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Sunday, October 19, 2014

The Schism, parts 3767 - 3770

 3767. The first point of judgment would be about the thrust of the entire work and the effect it had as a whole. Regardless of the precision of the anatomy of a figure, the artist was asked if the work, in its totality, when seen from a great distance, was a triangle, a rectangle, or a square.


 3768. If a student, lulled by the rhetorical trick of the question, answered by choosing any of those three shapes, he found himself to be instantly in the wrong. “No,” the master would shout, “the totality of a piece of sculpture can never be a square, but only a cube. The totality of a work can never be a triangle, but only some form of a pyramid.”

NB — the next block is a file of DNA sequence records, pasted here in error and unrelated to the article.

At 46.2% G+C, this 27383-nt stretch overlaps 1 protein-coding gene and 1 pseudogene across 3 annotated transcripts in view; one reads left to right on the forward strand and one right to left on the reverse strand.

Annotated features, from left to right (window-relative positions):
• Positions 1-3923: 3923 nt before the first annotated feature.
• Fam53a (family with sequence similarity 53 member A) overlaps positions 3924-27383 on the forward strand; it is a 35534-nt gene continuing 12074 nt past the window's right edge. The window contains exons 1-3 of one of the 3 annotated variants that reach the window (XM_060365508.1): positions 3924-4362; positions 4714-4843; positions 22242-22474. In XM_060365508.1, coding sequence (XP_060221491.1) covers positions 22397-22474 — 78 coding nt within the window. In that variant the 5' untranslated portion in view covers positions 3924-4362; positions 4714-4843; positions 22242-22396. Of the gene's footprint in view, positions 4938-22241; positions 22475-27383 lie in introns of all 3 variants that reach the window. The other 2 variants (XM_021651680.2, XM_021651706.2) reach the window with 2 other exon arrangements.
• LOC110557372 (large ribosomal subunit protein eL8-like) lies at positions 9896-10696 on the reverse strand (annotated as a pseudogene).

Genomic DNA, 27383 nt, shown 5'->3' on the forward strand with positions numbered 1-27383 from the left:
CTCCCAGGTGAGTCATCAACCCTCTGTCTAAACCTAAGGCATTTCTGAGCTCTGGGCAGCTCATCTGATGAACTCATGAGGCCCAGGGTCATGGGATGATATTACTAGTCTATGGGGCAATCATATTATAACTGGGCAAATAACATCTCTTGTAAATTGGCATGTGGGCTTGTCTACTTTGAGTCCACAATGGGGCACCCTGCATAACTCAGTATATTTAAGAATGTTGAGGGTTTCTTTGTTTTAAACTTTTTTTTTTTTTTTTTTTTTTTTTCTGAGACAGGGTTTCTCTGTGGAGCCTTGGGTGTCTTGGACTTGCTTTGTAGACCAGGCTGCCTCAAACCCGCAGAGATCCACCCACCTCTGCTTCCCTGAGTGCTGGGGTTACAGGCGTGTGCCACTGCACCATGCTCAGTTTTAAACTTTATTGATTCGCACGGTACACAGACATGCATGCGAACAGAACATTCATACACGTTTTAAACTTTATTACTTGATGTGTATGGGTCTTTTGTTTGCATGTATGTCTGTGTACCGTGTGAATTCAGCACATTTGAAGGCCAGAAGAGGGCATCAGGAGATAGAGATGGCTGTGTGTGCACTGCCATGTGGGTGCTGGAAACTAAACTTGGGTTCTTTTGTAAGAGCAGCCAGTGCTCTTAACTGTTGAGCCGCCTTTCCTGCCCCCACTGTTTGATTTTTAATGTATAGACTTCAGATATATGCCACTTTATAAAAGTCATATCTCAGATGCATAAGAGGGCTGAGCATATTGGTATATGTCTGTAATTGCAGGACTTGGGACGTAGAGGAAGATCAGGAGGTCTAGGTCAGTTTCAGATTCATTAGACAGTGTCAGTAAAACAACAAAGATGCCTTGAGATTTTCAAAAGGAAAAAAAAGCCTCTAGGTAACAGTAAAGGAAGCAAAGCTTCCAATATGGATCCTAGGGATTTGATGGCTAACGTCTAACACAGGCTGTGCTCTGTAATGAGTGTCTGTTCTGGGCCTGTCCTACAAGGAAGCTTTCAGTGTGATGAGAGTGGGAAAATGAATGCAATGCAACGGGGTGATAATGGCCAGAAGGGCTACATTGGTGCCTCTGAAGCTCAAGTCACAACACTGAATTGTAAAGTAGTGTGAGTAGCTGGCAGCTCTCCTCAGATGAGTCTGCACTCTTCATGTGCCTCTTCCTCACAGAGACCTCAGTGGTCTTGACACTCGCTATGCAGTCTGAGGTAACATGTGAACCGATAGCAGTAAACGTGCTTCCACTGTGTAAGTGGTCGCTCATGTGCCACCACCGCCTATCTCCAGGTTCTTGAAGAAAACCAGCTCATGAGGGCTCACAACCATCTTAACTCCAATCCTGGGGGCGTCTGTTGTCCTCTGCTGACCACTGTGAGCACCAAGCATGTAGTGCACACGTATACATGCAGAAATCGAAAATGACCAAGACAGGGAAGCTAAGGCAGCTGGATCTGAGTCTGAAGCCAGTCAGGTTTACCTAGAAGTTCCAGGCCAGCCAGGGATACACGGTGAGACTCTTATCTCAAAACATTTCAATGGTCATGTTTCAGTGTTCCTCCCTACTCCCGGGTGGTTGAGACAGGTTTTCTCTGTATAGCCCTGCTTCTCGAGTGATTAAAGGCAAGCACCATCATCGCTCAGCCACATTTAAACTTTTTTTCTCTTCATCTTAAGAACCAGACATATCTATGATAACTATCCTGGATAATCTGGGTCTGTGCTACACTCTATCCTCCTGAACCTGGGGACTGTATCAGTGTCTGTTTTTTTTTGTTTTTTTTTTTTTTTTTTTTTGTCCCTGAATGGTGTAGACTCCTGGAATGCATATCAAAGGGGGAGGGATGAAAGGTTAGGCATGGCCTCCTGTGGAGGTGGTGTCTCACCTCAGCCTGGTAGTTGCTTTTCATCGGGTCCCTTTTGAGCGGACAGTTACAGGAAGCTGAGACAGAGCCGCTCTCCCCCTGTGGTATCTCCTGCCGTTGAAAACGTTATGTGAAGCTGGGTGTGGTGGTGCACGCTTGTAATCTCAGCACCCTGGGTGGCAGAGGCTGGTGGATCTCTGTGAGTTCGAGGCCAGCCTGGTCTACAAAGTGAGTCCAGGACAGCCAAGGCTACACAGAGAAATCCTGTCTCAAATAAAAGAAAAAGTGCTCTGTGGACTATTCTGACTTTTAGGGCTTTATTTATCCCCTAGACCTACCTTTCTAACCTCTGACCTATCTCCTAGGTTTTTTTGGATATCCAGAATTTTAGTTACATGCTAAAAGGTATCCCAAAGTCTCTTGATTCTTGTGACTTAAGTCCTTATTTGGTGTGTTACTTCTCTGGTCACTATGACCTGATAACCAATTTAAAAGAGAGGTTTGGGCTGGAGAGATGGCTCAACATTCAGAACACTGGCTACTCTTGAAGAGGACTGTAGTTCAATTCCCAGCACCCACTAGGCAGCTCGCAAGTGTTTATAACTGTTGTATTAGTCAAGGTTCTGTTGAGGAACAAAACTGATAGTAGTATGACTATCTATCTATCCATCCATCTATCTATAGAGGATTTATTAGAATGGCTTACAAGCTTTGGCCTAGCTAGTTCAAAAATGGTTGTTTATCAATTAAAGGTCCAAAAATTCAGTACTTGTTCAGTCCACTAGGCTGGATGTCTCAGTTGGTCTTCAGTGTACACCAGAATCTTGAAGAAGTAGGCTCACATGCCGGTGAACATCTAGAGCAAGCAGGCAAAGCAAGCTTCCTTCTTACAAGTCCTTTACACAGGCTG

3769. In this way, from the beginning, a student in Ivan’s father’s studio learned to think always in three dimensions, and not in the two dimensions of drawing and painting.



3770. The criticism Ivan had to digest after he listen to the conversation next to the equestrian statue of his Grandfather’s was of an entirely different kind, and of a different magnitude. There are two types of criticism in this world. There is the criticism that strives to instruct the student in how to accomplish the longing of the artist heart. Then there is another form of criticism, more drastic and pernicious.

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